Mid Summer Classic
I just returned from the All Star Game in Detroit, where I had such a good time. The atmosphere was great because of the tremendous support of the fans. They packed the place for the Home Run Derby, and of course the game itself.
I would like to applaud the commissioner on his decision to give home-field advantage of the World Series to the winning league. Many people are curious about that decision.
In the past few years, the game has lacked the intensity the fans crave. The players didn?t look as if winning was important, and the managers were concerned about playing everybody. Consequently, the games lacked excitement, and, even worse, since everybody played one of the games ended in a tie.
The commissioner was criticized heavily, and bore the burden of the blame. For an All Star game to end in a tie is just wrong, but the commissioner did not have any other choice.
Bud Selig felt he has to inject energy into the game and give the fans the game they want. He understands people go to the game to pull for their league and see the best players in the world compete against each other. He understands the fans want to see the splendor and spectacle of Major League Baseball. So he had to create importance for the players and coaches.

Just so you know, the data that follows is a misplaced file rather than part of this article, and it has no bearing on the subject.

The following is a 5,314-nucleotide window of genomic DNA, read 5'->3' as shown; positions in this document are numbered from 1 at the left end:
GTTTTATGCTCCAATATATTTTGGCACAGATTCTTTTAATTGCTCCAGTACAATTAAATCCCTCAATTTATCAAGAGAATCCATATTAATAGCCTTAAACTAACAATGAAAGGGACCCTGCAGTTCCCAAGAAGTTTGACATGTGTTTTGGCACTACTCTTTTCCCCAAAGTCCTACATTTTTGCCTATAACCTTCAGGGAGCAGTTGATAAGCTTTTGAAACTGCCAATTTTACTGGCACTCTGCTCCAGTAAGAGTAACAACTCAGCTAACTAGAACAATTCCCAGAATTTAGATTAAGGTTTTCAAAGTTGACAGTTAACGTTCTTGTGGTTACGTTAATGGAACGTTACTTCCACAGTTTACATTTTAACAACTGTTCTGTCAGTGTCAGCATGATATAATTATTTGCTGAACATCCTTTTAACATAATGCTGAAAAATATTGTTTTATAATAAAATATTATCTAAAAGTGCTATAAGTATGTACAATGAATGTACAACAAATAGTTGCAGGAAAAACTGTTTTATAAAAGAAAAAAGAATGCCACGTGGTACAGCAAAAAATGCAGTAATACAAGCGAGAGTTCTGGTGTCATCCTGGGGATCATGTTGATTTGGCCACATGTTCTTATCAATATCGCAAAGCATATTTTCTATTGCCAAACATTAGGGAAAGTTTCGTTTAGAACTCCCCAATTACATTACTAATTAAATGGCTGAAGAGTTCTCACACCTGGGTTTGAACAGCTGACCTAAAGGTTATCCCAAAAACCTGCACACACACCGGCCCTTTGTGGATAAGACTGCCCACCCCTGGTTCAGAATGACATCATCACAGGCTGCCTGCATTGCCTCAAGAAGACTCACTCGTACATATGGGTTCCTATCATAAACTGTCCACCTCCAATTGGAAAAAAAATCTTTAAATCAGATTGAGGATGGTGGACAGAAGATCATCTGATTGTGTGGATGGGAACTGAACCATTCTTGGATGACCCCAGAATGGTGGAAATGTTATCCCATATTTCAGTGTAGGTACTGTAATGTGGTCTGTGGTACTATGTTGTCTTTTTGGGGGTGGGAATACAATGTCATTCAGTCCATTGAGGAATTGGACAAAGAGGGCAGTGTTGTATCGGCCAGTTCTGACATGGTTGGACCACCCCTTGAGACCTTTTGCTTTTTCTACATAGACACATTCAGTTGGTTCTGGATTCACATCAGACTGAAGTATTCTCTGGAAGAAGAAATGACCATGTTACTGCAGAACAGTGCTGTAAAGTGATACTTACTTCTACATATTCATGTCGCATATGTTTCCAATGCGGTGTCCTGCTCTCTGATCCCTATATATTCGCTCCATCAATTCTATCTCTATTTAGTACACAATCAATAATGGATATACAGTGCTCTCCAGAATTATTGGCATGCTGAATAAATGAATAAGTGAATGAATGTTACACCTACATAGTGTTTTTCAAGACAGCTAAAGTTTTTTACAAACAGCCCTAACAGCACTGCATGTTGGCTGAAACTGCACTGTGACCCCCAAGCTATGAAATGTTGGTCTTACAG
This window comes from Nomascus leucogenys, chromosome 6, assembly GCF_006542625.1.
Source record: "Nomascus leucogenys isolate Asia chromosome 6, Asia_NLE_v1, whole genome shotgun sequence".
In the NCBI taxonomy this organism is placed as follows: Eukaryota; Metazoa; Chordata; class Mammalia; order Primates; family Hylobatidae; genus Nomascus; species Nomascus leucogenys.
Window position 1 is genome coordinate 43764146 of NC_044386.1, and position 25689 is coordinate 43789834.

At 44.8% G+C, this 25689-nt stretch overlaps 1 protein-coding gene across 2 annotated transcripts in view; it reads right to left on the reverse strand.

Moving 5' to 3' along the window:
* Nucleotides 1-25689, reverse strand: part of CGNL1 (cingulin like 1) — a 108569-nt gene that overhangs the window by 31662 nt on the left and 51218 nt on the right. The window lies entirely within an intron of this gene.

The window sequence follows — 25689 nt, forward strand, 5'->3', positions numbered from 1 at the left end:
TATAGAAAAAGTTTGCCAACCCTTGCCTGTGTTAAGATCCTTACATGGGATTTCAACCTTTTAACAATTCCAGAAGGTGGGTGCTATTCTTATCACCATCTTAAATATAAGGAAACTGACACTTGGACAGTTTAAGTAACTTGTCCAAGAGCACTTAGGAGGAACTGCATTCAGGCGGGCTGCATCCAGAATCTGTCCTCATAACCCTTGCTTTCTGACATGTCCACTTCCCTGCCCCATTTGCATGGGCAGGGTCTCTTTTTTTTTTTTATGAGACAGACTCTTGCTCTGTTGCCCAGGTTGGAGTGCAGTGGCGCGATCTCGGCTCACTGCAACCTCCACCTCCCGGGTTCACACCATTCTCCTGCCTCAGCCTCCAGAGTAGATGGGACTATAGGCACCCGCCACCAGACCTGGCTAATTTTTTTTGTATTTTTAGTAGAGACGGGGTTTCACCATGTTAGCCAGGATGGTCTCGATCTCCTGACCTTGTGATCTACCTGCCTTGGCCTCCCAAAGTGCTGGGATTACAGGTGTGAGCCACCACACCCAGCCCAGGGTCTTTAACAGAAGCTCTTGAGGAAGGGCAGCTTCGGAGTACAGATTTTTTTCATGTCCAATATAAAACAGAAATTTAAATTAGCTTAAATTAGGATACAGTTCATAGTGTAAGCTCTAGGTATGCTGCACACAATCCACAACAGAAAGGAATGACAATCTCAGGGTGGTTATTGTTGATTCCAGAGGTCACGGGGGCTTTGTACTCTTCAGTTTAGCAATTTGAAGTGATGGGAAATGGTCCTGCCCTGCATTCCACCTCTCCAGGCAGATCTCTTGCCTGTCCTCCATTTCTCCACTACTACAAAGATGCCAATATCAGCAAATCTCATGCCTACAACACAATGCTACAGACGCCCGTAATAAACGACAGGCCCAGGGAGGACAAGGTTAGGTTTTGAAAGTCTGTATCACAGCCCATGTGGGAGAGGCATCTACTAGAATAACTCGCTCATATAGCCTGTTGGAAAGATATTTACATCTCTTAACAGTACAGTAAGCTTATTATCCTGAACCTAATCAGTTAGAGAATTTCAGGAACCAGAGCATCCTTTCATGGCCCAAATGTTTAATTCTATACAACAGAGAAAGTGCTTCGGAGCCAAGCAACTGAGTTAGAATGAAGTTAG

Baseball?s all star game has been so far superior to those of other major sports. Because of how the game was played, fans eagerly anticipated the Mid Summer Classic every year. I was fortunate enough to manage in four all star games, and in each, I told the players that I was not there to play everybody; I was there to beat the American League.
The players realize they are all-stars. They represent the game of baseball at its best, and know they have to perform their best at all times. They have to play the game with all the drive and determination in their hearts.
The results have been tremendous. The last couple of years, the intensity has risen, as the players and managers want home field advantage. We represent the greatest sport in the country. We must do everything in our power to continue baseball?s growth and prosperity.